Let me say this as simply and unequivocally as I know how: The Association has largely failed the people most hurt by sexual misconduct—the victims and survivors. These brave and bruised people have, more often than not I suspect, been left lonely, confused, afraid, angry, and betrayed—un-ministered to. What I feel about this is great sorrow and regret. I am profoundly sorry. And I pledge that this gap, this failure, will be remedied. We will change and learn and in this untended area, we will bend toward justice.
“Bending toward justice” is just that—bending, leaning, and moving in the right direction. While we cannot always feel another’s turmoil, agony, or anger, we can be present with them, offering empathy and acknowledging their experience by naming their offender’s acts of abuse as wrong. There can be a sweetness of peace and tranquility in this bending. The freedom that comes from the peace, liberty, and justice associated with vindication can be powerful and transforming.
Fortune’s final element of justice-making is accountability, the acceptance of responsibility and the willingness to explain one’s actions. Accountability is crucial to our affirmation of “the right of conscience and the use of the democratic process within our congregations,” and the parallel scriptural passage is Exodus 18:18b: “For the task is too heavy for you; you cannot do it alone.”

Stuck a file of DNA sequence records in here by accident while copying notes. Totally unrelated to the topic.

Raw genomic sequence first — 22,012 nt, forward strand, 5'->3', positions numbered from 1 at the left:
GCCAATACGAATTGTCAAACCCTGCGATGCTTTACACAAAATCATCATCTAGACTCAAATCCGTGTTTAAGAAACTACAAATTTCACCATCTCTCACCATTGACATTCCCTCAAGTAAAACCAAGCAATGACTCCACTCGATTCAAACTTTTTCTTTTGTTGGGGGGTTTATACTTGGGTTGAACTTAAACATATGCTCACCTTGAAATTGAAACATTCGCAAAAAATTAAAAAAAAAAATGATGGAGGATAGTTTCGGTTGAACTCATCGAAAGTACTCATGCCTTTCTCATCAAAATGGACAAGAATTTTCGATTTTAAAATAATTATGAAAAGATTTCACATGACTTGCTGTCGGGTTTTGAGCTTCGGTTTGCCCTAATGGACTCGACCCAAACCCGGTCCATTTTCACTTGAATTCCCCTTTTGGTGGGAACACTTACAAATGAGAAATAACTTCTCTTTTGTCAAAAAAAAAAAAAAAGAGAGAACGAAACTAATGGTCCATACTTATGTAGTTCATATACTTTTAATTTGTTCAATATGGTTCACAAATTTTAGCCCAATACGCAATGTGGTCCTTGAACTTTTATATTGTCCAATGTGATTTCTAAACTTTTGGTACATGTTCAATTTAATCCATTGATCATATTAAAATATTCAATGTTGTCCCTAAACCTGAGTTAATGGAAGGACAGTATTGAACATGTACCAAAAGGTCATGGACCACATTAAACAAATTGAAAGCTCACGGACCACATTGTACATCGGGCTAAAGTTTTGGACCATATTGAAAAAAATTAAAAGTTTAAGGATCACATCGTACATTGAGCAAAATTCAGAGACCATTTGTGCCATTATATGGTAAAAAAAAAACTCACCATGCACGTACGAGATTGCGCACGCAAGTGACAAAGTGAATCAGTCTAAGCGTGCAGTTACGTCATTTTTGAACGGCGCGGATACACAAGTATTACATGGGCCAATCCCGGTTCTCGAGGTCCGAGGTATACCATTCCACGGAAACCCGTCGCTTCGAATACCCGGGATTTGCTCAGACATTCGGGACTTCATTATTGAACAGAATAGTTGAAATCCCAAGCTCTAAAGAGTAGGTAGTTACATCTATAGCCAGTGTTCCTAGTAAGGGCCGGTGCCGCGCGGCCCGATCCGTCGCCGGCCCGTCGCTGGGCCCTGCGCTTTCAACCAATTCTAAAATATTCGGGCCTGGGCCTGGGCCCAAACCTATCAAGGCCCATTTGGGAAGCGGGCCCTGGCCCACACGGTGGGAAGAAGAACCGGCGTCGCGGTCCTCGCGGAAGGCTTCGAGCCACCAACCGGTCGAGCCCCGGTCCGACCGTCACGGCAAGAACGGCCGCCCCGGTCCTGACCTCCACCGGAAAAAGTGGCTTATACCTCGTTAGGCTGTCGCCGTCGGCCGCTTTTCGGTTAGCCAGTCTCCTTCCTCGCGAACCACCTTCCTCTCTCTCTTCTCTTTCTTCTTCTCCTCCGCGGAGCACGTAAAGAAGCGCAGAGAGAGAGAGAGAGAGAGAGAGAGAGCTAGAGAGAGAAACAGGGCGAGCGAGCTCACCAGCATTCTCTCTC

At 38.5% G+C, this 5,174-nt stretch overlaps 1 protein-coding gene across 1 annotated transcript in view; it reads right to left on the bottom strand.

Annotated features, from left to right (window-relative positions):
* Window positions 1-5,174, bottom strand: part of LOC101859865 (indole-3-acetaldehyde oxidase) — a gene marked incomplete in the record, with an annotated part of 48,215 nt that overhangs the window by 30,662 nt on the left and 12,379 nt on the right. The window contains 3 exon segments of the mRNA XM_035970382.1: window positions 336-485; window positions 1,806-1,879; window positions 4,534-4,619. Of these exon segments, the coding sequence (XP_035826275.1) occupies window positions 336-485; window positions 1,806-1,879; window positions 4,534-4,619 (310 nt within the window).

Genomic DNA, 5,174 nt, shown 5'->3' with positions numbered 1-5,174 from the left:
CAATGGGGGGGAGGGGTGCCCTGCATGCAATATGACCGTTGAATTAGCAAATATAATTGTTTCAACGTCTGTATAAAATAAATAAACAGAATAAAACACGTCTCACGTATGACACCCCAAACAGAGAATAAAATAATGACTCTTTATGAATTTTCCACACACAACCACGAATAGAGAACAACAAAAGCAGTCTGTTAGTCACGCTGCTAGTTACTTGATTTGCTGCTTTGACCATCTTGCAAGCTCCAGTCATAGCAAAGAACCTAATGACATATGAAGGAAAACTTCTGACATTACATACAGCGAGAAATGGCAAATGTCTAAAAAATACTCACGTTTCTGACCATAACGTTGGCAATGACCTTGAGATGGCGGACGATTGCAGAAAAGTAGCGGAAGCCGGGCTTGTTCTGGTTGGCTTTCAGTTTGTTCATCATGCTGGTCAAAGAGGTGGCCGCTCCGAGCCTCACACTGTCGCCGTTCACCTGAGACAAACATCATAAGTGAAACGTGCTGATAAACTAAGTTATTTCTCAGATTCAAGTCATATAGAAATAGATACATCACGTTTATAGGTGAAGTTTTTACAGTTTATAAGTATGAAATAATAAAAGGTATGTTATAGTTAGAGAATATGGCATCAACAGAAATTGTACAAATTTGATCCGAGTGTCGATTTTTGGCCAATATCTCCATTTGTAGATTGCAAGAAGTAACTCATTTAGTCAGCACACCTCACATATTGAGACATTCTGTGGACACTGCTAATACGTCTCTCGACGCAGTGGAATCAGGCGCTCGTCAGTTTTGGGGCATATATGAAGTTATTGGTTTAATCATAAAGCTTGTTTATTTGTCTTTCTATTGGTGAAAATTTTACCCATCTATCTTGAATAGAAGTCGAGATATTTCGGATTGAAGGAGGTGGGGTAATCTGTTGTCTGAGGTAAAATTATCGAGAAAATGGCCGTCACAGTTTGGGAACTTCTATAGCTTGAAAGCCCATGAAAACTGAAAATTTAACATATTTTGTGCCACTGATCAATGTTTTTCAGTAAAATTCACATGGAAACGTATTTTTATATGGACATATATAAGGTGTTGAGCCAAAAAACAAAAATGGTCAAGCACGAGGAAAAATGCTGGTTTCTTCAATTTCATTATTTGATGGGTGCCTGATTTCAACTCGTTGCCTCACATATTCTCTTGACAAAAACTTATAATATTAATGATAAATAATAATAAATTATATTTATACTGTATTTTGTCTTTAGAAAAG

A distinguishing and unique attribute of Unitarian Universalism is congregational polity. Our commitment to polity is reflected in the UU Principle that “affirms and promotes the right of conscience and the use of the democratic process.” This Principle recognizes the wisdom in Jethro’s comment to Moses: “You will surely wear yourself out, both you and these people with you. For the task is too heavy for you; you cannot do it alone.” When one person carries too much authority, when there is confusion over who is responsible, when leadership acts in relative isolation, the congregation is not sharing the work of its faith.
Institutional accountability is a key factor in creating a context for just relations. When a congregation integrates measures that acknowledge shared power and accountability, a system is in place that all can see and to which all can refer. Several aspects of congregational process and leadership are important in the creation of organizational safeguards and accountability:
The right of conscience and the use of the democratic process are characteristics of our Unitarian Universalist congregations with which few, if any, disagree. UUs take pride in our heritage and how we express it. Doing the essential work of living out this Principle can be challenging. In all congregations, especially in smaller ones, creating and sustaining organizational safeguards of accountability can be a big help. And they are necessary for shaping a context for just relationships.
People arrive at our faith communities wondering if they will be safe to imagine the Divine in unorthodox and meaningful ways; safe from physical, emotional, and spiritual stress or harm; safe to be in relationship with companions who share the religious quest; safe to be honest and authentic; and safe for partners, children, and families. Being attentive to what makes a congregation a place that values just relations can help to make it safe in all these ways. We should expect nothing less.
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Last updated on Friday, April 22, 2011.